36 Hours In Rome
As one of the biggest tourist destinations in the world, it’s easy to visit the eternal city and get trapped in long lines and crowds that are bound to make for a tiring and less memorable trip. Instead of following the lengthy list of popular stops, enjoy the city as the natives do.
Although Rome has quintessential spots, they are likely to be swarmed with tourists during the hot summer months. Instead of visiting the most popular destinations, follow the paths a local would take to find underrated nooks and crannies that are exquisitely beautiful and just as historic.
From delicious food, hopping bars, eclectic shops, and to the city center, hidden side streets that deviate from the tourists will help you navigate the city and make for a delightfully authentic Roman weekend.
1. For Scribblers to Scholars | 3 p.m.
Although Rome is no Florence when it comes to leather, this shop gets pretty close. Stop into Cartoleria Pantheon dal 1910 after admiring Piazza Navona, arguably one of the most beautiful squares in Rome. The wafting smell of leather as the front door creeps open will make it hard to miss.
Déjà vu of Harry Potter’s wand store is inevitable as books and pen cases are stacked to the ceiling. The high quality of the leather-bound journals and stationaries are the perfect gifts or personal items to set any college student ahead. Made in Italy, and started near the Pantheon, this is the perfect spot for scholars, writers and artists.
2. Not All Who Wander Are Lost | 4 p.m.
Willingly wander around the corner of Piazza Navona to avoid crowds of tourists and you’ll find a picturesque and quaint cobblestone alley. A peaceful atmosphere exists as the afternoon sun moves across the beige stone buildings turning them to a deep orange hue.
A local vibe will have you in a trance as you stroll past women gathering for drinks and Italian men smoking cigarettes. Peer into the small boutiques selling clothing, jewelry and antiques as you relish in the local’s exquisitely relaxed lives. Be sure to keep and eye open for Spazioif for a unique clothing store meets modern art experience.
3. Artsy Aperitivo | 6 p.m.
While in the Navona area, head into Circus for an afternoon aperitivo in a cozy lounge bar. Off the beaten path and with a quirky, laid-back vibe, you’ll find trendy customers unwinding on the orange couches sipping on anything from cocktails to loose-leaf tea.
Enjoy a vast collection of international magazines that are strewn across tables or the live sports on TV. A full beer, wine, and cocktail list are available for all types of afternoon drinkers and a café-bistro menu offers small snacks like cheese and salami to hold you over before the late European dinner.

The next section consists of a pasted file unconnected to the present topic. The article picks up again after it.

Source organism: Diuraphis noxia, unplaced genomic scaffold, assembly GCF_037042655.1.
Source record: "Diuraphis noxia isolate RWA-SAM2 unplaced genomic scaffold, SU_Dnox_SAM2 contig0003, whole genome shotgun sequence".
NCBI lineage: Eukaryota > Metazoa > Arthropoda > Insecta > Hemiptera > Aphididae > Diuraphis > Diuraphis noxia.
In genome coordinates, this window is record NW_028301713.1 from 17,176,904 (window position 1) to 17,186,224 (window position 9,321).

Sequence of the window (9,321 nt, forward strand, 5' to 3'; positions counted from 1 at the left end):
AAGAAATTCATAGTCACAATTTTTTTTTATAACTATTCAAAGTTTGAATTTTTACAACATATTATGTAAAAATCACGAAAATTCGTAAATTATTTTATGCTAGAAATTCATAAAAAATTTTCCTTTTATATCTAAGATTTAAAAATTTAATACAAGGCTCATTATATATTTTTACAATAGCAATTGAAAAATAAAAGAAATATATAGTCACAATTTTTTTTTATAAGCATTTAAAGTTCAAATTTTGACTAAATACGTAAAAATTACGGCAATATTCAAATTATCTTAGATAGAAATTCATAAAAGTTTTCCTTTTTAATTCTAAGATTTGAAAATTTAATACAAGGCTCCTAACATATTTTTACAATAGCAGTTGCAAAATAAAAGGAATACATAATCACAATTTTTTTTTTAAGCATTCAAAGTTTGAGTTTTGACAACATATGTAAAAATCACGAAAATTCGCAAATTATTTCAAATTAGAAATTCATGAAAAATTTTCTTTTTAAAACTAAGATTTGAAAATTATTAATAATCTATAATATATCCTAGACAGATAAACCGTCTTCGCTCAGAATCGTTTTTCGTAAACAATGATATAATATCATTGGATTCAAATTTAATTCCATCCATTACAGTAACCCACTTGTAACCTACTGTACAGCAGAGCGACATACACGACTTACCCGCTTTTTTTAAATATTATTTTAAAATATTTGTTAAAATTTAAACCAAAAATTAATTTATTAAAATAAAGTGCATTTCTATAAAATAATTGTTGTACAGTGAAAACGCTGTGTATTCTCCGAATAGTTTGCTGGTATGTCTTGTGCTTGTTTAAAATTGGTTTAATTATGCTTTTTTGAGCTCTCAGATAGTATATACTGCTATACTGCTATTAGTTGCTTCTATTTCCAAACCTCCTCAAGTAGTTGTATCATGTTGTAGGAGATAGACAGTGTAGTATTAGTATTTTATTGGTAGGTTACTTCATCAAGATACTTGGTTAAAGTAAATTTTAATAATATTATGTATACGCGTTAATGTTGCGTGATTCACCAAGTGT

4. Hilltop Hiking | 10 a.m.
Begin the day by venturing to the center of the city by climbing one of the seven hills of Rome. There are several important building worth noticing. In particular, Palazzo Senatorio was built in the 13th century and designed by Michaelangelo himself and is still in use today as the city hall.
Admire the equestrian statue replica of Marcus Aurelius, or enter the Musei Capitolini to see the overpoweringly elegant original. The collection in the museum includes ancient Roman statues, artifacts, and medieval and Renaissance paintings, among many more. Continue further up the hill and you’ll find the ruins to one of the first Roman cities.
5. A Collector’s Artistic Masterpiece | 12:30 p.m.
Down a side street of Rome’s historic Jewish Ghetto, the curious explorer will discover an eclectic art gallery meets bookstore meets museum. Although Il Museo Del Louvre misleadingly has no affiliation with the Louvre in Paris, the white space is full of vintage photographs, books, drawings, and sculptures.
Search through over 30,000 prints organized by themes such as: ‘Cinema,’ ‘Youth Revolts,’ Summertime,’ or ‘Hollywood by the Tiber River,’ and you’re bound to come across Marilyn or Audrey Hepburn amongst unfamiliar faces. Contemporary art and culture combined with classic looks give the space a magical feeling that makes it worth checking out.
6. Where the Locals Linger | 2 p.m.
Whether you want to hang out or stop to grab a nice bottle of Italian wine, visit Il Vinaietto, one of the oldest wine bars in Rome. The green paneled windows, tall stools, and black and white checkered floors will catch your attention from the outside.
Smiling staff warmly greets customers with an endearing friendliness and within minutes of entering share insight about some of their favorite wines to help you choose. After hearing about how the Roman’s drank together, have a local or shop worker help you pick the perfect wine. Stocked with over 500 different types, even the pickiest wine connoisseurs are bound to walk out satisfied.